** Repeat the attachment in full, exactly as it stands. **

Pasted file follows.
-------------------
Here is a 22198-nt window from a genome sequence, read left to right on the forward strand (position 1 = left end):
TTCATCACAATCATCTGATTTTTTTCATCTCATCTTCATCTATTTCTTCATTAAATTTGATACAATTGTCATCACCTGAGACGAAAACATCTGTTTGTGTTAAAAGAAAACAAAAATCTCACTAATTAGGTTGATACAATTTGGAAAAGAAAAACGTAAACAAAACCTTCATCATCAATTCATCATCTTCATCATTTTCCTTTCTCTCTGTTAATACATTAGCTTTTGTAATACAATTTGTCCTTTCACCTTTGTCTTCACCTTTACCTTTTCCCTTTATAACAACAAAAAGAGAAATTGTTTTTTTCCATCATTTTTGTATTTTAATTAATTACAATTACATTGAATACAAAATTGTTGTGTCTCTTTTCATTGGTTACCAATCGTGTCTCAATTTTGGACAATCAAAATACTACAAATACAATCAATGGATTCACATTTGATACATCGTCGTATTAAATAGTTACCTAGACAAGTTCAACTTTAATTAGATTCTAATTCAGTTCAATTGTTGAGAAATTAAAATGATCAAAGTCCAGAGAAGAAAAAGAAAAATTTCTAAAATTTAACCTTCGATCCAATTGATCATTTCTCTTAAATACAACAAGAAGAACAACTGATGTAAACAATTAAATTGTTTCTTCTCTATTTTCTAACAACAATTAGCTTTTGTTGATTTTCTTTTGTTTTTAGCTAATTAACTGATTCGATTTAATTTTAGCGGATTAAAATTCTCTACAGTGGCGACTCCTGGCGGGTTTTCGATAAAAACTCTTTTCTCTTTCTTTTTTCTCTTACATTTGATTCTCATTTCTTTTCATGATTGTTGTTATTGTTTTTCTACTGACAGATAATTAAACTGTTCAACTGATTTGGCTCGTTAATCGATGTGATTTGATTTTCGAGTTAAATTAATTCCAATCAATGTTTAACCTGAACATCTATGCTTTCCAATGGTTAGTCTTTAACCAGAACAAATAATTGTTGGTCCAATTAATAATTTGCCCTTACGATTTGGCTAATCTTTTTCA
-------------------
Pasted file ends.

Here is a 22198-nt window from a genome sequence, read left to right on the forward strand (position 1 = left end):
TTCATCACAATCATCTGATTTTTTTCATCTCATCTTCATCTATTTCTTCATTAAATTTGATACAATTGTCATCACCTGAGACGAAAACATCTGTTTGTGTTAAAAGAAAACAAAAATCTCACTAATTAGGTTGATACAATTTGGAAAAGAAAAACGTAAACAAAACCTTCATCATCAATTCATCATCTTCATCATTTTCCTTTCTCTCTGTTAATACATTAGCTTTTGTAATACAATTTGTCCTTTCACCTTTGTCTTCACCTTTACCTTTTCCCTTTATAACAACAAAAAGAGAAATTGTTTTTTTCCATCATTTTTGTATTTTAATTAATTACAATTACATTGAATACAAAATTGTTGTGTCTCTTTTCATTGGTTACCAATCGTGTCTCAATTTTGGACAATCAAAATACTACAAATACAATCAATGGATTCACATTTGATACATCGTCGTATTAAATAGTTACCTAGACAAGTTCAACTTTAATTAGATTCTAATTCAGTTCAATTGTTGAGAAATTAAAATGATCAAAGTCCAGAGAAGAAAAAGAAAAATTTCTAAAATTTAACCTTCGATCCAATTGATCATTTCTCTTAAATACAACAAGAAGAACAACTGATGTAAACAATTAAATTGTTTCTTCTCTATTTTCTAACAACAATTAGCTTTTGTTGATTTTCTTTTGTTTTTAGCTAATTAACTGATTCGATTTAATTTTAGCGGATTAAAATTCTCTACAGTGGCGACTCCTGGCGGGTTTTCGATAAAAACTCTTTTCTCTTTCTTTTTTCTCTTACATTTGATTCTCATTTCTTTTCATGATTGTTGTTATTGTTTTTCTACTGACAGATAATTAAACTGTTCAACTGATTTGGCTCGTTAATCGATGTGATTTGATTTTCGAGTTAAATTAATTCCAATCAATGTTTAACCTGAACATCTATGCTTTCCAATGGTTAGTCTTTAACCAGAACAAATAATTGTTGGTCCAATTAATAATTTGCCCTTACGATTTGGCTAATCTTTTTCA